God's People Dying - Should I Care?

February 18, 2011
Angela Lo

A medical clinic deep within the jungles of Peru where I volunteered admitted two little sisters and their brother. They were severely burnt by a kerosene container that “exploded”. Kerosene is the fuel source for cooking and lighting in the jungle.  One of the girls died before she arrived at the clinic. All we could do was wrap her little body while the mother cried as she looked on. The police suspected that since kerosene doesn’t usually explode, narcotic traffickers may have sold this unsuspecting family a more volatile substance either mixed with or in place of kerosene. Kerosene is much sought after by cocaine producers for use as a solvent to convert coca leaf to coca paste, and eventually to cocaine. At Mass in the evening, a mother and her two small children were presented to the congregation. The father had just drowned in the river when their canoe turned over. Navigating the sometimes turbulent Napo in narrow, shallow canoes can be treacherous. The father managed to save his little boy and baby but was too tired to pull himself on shore. His body was found some time later downriver.

Where is this place of tragedies? Situated in the Amazon jungle of northeast Peru, midway between the city of Iquitos and the border with Ecuador on the Napo River is the village of Santa Clotilde. The village has two telephone lines that connect to the outside world, sporadic internet connection, and electricity for several hours each day run by diesel generators. Nested within the village lies a place of hope - a modest clinic called the Centro de Salud. The clinic is run by Fr. Maurice Schroeder, OMI, MD from Saskatchewan, and Fr. John “Jack” MacCarthy, OPraem, MD from Wisconsin. The two self-sacrificing, humble and compassionate priest-doctors have devoted nearly three decades of their lives transforming a small rural clinic to a facility of over 30 inpatient beds. With tireless persistence, they established a dozen smaller clinics along a stretch of 400 kilometers of the Napo. The Fathers have trained and employed local people to become nursing aids, pharmacy technicians, and administrators. Both work with love and joy tending to the physical and spiritual needs of the people - healing the sick, administering the Sacraments - all while battling government politics that constantly threaten the survival of the clinic.

The clinic typically sees cases of malnutrition, malaria, TB, diarrhea, parasitic infestations, and now, HIV. In addition to clinic activities, there are out-reach programs such as campaigns for vaccination, malaria control, and cancer screening. The clinic has both an outpatient and inpatient component, and admits approximately 1000 patients each year. Peruvian medical residents, nurses or laboratory technicians who are required to do rural service before graduation, come to train in Santa Clotilde. Occasionally medical volunteers from Canada and the US come to work. Funding is predominantly through donations, contributions from various religious congregations, and a lesser amount from the Peruvian government.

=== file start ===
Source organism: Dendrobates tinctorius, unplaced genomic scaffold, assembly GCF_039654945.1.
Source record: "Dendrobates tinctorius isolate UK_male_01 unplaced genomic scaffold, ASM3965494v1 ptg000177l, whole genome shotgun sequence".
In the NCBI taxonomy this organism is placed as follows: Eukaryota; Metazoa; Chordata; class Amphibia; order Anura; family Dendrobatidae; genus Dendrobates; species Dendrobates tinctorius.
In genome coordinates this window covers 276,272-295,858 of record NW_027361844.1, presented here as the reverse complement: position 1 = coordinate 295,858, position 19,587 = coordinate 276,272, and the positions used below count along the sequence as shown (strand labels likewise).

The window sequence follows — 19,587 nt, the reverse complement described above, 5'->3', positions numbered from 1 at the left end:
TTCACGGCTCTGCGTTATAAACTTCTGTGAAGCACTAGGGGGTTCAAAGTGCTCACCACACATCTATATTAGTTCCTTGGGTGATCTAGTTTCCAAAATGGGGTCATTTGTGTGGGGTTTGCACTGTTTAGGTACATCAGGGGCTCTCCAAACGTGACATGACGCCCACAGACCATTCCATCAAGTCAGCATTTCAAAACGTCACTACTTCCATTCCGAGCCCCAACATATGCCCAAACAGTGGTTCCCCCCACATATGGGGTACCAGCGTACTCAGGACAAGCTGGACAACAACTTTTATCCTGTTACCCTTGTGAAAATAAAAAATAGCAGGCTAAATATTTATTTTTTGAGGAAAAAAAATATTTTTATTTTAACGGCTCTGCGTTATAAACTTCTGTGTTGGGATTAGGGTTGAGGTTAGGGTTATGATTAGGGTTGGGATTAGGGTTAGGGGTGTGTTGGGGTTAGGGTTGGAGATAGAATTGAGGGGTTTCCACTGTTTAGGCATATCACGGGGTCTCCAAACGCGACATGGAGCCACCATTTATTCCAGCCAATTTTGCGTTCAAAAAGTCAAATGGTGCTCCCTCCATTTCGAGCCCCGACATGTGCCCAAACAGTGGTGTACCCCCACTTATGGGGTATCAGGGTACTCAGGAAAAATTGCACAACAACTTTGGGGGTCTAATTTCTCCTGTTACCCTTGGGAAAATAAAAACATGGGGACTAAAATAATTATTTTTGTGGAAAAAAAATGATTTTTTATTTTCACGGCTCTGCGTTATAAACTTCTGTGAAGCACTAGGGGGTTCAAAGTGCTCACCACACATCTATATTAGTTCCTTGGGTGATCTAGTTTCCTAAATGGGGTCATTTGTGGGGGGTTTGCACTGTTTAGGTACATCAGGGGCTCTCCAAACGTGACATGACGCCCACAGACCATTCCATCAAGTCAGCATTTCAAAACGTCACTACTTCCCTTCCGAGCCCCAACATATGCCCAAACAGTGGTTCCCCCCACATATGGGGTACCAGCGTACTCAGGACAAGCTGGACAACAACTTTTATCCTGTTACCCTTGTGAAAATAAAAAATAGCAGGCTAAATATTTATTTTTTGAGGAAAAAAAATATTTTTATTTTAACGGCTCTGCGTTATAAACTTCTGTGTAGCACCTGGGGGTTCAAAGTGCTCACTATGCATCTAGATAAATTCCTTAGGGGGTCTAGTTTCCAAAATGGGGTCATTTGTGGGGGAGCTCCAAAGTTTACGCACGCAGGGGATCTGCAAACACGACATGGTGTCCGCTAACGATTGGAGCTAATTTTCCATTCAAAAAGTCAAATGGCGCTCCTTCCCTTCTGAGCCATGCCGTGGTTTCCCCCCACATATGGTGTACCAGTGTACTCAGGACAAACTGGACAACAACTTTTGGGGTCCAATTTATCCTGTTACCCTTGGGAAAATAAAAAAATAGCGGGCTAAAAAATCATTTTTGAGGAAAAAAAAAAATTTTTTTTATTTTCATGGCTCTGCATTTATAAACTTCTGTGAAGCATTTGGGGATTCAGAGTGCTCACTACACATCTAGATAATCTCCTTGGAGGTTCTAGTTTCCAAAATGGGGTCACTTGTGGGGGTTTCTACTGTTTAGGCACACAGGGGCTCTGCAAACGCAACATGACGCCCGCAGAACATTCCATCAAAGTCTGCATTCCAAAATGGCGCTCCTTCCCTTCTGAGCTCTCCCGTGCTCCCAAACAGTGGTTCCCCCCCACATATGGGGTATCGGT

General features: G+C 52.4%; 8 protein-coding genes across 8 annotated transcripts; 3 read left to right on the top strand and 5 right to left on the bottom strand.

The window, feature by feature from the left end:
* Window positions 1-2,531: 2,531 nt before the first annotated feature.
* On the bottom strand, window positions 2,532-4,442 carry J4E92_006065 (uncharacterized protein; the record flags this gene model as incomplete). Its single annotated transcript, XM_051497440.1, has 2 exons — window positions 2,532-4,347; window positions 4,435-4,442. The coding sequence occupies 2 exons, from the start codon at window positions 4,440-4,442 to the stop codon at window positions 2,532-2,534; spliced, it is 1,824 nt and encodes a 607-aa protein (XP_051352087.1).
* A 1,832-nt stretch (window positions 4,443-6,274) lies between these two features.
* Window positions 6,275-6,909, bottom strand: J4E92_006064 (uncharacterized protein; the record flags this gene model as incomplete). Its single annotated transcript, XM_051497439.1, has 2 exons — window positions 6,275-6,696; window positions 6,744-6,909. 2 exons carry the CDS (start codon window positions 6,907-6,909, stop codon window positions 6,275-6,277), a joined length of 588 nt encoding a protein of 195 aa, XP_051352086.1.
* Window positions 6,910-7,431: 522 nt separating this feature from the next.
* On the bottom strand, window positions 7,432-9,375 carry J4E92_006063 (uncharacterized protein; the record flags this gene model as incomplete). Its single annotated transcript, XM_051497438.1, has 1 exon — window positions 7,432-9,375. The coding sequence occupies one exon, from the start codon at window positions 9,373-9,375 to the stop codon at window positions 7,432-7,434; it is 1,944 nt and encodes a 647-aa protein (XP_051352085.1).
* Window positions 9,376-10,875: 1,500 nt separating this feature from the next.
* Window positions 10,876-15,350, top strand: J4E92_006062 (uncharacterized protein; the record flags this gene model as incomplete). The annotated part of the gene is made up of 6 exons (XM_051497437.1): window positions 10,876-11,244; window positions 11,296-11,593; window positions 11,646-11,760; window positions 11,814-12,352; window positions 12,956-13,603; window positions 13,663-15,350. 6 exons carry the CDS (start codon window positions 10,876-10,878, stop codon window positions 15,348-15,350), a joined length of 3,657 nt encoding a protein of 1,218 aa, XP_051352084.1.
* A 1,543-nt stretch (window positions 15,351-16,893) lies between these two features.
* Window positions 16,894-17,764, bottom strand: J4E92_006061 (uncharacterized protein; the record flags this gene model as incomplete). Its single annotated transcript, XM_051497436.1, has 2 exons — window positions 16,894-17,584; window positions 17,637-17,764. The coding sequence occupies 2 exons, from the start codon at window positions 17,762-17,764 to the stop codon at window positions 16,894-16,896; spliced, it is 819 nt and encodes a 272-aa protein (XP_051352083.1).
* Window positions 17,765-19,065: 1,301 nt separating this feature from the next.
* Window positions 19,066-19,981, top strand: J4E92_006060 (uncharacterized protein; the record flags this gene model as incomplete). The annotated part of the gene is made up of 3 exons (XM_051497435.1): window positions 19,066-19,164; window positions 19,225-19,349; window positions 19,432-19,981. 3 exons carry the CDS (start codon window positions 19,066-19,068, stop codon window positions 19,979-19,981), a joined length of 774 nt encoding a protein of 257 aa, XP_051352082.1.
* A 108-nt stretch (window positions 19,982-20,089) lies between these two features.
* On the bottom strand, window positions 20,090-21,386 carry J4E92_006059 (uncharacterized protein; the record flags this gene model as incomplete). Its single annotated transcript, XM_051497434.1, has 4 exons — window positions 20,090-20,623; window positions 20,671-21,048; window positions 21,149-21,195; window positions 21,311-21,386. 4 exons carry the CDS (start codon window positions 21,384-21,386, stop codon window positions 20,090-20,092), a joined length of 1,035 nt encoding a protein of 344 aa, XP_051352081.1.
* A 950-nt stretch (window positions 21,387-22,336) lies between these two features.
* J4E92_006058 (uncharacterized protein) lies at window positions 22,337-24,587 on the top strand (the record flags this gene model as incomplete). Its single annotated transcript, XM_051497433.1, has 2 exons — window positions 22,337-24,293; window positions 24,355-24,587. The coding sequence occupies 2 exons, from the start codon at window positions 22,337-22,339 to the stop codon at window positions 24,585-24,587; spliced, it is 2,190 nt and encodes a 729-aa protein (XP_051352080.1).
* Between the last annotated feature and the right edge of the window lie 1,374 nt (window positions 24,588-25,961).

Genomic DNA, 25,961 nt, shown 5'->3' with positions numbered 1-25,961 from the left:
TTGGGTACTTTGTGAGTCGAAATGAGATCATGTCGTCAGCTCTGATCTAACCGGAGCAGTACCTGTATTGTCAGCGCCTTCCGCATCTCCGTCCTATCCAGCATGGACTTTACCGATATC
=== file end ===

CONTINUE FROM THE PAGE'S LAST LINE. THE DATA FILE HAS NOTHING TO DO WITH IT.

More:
Life is hard in the jungles of Peru. This is an impoverished, disenfranchised population of predominantly indigenous people. Approximately 15,000 people belonging to over 100 villages live on or near the river banks and tributaries of this region. The majority eke out a living through subsistence agriculture, hunting and fishing. People live in stilted wood huts to stay above the waters during flood seasons. They burn an open fire to boil water, or cook a simple meal of plantain and occasionally fish. The Napo is their water source for drinking, cooking, cleaning and toileting. Parasitic diseases are rampant. These infections greatly affect the children’s ability to learn, grow and fight infections. People who fall ill outside of Santa Clotilde sometimes endure days of travel in a small canoe to reach medical help.

But the greatest threat to the people’s survival stems from greed and self-interest. Passionate for the people, Fr. Jack recently wrote, “Some, who know nothing of sustainable forestry, come with chain saws and tractors to take out the hardwoods. Others come with liquid mercury to extract the gold from the river's silt. Still others come with outboard engines to speed cocaine paste on to its processing sites and into your hometowns. They have no concern about hunting grounds, traditional territories, small, peaceful communities, a healthy environment, or newborns.”

Santa Clotilde has changed my life. I am moved to care. I witnessed destruction and tragedy; the Fathers showed me service and love. I learned that poverty does not diminish the spirit or the joy of a beautiful people. I realized that our way of life here and the choices we make can directly affect people half way around the world to the very remote villages like Santa Clotilde. As such, we need to respect life and the dignity of life for each and every human being.

We are an intimately intertwined, global community. With greater awareness and a desire to right injustice, we can positively influence, protect and renew this community. Then perhaps tragedies will have a chance to heal, and the people of Santa Clotilde, and all lives whose existence is threatened, will survive. And sustaining all is hope – the hope that ultimately God’s will be done, on earth, as it is in heaven.